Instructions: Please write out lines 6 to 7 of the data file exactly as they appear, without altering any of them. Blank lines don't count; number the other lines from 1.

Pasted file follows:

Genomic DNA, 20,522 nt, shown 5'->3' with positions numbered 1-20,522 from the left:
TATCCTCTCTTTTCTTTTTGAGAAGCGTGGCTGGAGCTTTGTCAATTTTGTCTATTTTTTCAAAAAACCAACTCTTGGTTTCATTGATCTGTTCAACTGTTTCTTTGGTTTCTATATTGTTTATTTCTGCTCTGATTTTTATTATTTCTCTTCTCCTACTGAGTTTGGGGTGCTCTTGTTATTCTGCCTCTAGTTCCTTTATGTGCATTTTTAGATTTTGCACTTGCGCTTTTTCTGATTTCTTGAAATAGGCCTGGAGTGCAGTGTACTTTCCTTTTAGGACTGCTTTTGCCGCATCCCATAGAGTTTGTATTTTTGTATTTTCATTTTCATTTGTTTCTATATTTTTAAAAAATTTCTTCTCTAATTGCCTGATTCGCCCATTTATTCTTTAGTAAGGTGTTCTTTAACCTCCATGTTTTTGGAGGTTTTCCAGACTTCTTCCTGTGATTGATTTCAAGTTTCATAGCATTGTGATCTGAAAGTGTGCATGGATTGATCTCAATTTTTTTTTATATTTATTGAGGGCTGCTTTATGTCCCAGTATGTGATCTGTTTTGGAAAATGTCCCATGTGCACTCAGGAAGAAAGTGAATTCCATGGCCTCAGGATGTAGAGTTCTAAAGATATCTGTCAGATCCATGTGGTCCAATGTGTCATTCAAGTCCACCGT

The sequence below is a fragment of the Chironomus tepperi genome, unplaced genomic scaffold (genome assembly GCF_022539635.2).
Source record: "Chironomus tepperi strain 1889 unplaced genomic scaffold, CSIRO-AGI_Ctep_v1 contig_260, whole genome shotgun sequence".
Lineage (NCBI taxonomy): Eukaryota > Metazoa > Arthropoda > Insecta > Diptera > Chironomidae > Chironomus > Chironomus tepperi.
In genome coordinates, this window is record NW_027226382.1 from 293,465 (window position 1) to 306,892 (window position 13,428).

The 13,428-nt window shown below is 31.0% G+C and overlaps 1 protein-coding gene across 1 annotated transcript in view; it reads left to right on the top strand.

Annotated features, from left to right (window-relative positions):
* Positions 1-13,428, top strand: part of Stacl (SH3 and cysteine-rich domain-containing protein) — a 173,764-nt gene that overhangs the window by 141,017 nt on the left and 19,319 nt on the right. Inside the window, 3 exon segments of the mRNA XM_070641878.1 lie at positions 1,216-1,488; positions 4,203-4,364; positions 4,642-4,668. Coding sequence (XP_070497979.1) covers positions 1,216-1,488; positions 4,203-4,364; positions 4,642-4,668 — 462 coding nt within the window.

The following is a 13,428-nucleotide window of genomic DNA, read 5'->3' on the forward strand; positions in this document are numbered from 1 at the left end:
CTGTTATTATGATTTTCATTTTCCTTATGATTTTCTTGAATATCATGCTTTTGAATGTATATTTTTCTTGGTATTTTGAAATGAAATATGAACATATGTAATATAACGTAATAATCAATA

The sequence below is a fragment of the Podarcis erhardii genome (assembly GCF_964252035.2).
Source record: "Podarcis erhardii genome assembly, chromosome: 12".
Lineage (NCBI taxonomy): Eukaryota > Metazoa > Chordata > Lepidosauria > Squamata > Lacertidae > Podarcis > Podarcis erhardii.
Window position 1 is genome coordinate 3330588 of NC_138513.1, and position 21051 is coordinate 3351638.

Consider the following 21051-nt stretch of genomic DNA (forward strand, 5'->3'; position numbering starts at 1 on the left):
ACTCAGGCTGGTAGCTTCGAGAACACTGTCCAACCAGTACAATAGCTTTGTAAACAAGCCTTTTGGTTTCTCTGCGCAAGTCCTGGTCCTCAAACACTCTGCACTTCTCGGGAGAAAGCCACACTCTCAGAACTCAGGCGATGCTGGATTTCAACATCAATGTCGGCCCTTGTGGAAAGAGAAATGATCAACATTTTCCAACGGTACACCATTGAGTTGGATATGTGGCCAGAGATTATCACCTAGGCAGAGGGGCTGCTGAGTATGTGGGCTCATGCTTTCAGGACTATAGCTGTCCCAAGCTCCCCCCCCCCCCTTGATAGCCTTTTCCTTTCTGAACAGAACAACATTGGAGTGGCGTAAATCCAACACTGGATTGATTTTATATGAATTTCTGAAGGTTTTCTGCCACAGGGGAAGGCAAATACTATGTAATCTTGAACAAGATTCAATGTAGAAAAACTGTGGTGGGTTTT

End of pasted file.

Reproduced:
In genome coordinates, this window is record NW_027226382.1 from 293,465 (window position 1) to 306,892 (window position 13,428).

The 13,428-nt window shown below is 31.0% G+C and overlaps 1 protein-coding gene across 1 annotated transcript in view; it reads left to right on the top strand.